7. Limit your time on social media. The more you connect with others, the less you will rely on social media.  The less time you spend on social media, the more time you will have with other people and other activities.  Practice humility.  Back away from the computer and the phone.  Connect with real people.  
  8. Limit what you share on social media.  Posting less about your private life enriches your own privacy and gives you much more to talk about with others in person.  It also protects your home and your loved ones when you are on vacation because not everyone knows that you are away from your home.
  9. Practice discretion.  The less you say, the more you will gain.  Don’t make enemies with others who have differing opinions.  Sidestep those topics and keep your opinions to yourself.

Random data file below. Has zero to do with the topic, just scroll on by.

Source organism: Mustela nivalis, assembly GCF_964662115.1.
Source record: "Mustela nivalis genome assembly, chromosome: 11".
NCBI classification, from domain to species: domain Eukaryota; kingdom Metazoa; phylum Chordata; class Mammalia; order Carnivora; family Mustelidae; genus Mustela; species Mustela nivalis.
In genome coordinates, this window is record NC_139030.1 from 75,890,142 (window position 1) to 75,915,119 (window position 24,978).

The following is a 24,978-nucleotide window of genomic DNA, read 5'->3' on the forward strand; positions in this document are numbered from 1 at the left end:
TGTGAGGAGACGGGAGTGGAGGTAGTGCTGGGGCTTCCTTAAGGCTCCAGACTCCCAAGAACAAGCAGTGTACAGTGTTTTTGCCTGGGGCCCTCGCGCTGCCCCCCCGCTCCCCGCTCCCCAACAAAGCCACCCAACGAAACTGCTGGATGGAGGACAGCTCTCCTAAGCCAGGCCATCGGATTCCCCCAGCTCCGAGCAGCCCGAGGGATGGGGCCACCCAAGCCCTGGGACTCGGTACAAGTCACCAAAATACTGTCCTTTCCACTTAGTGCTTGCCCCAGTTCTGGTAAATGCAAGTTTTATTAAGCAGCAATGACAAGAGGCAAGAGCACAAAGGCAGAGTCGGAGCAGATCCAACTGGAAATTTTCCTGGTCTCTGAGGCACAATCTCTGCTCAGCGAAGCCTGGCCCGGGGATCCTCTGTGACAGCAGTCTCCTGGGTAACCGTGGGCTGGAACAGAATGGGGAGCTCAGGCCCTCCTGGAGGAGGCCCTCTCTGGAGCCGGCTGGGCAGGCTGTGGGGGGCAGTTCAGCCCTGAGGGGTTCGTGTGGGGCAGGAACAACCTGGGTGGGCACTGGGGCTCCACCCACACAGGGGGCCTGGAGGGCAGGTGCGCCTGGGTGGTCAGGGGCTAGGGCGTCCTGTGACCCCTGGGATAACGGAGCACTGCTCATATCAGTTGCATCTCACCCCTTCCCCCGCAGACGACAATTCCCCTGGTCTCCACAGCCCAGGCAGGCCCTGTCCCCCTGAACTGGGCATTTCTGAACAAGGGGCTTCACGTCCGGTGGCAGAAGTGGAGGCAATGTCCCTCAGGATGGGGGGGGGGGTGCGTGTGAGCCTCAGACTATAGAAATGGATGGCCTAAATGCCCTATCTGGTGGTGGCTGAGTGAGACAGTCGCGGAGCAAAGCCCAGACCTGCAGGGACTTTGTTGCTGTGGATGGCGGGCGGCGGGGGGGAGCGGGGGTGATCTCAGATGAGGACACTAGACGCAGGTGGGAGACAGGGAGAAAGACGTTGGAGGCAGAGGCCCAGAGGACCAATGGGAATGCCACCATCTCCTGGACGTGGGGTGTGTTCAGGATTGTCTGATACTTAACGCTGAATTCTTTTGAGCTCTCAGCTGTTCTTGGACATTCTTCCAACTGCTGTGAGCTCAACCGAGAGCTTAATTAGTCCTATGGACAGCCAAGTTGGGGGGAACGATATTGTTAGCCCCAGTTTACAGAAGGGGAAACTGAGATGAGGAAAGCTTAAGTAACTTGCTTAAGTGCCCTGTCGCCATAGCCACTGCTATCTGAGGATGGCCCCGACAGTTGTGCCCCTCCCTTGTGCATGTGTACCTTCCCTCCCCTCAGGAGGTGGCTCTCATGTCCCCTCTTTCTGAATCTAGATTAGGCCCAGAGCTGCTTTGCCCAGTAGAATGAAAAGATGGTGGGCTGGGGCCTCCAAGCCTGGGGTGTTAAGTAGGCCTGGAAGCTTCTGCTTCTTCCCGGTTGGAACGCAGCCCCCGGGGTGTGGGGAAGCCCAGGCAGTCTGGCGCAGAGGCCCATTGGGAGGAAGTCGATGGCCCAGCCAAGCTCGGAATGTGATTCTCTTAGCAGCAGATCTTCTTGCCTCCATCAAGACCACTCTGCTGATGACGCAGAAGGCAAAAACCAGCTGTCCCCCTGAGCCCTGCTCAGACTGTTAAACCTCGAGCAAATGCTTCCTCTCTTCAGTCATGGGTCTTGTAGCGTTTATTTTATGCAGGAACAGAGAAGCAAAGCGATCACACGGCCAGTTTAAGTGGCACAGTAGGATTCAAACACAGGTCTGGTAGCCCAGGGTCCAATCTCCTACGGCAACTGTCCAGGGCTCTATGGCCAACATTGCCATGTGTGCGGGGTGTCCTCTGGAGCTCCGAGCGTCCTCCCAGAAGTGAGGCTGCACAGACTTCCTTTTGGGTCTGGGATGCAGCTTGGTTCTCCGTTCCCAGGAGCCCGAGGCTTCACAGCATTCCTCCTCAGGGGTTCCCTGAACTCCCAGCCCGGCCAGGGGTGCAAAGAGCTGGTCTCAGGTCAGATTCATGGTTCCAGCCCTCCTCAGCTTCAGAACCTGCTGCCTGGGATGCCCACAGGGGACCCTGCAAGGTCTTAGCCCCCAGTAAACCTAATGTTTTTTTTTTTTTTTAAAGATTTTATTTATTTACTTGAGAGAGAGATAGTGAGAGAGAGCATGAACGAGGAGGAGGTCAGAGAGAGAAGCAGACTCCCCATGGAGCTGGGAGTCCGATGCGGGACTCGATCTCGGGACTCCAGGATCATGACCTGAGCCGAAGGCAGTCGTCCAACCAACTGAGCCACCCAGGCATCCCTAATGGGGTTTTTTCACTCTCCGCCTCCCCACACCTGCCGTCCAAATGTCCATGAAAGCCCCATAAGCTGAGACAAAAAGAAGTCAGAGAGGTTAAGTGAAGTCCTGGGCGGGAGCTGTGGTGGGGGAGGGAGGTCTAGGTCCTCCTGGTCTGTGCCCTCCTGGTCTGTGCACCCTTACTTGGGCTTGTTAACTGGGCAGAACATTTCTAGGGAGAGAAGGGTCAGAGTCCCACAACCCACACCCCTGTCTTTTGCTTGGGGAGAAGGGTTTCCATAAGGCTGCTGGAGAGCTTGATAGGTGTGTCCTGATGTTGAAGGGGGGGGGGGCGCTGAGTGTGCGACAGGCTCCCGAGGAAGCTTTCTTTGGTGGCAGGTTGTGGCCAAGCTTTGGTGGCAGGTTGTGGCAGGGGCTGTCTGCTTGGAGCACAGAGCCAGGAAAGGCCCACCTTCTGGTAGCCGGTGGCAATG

10. Make real connections. Figure out ways to connect with others, to include new friends in your life, and make it a priority to lift the morale of friends and family who may be in low points in their lives.  Start going on outings and holding weekly or bi-monthly meals or activities and encourage others to join.
  11. Make real memories.  If you are always living life through the viewfinder on your camera or the posts you make on social media, you aren’t living.  Those who live full, satisfying lives have no time or interest in announcing it to the world.  Those who make numerous posts online are trying hard to overcompensate the lack they feel.  Get out and make real memories.  Laugh and share with others in real time.  Take a few pictures and videos.  Here’s a challenge: Can you keep them offline?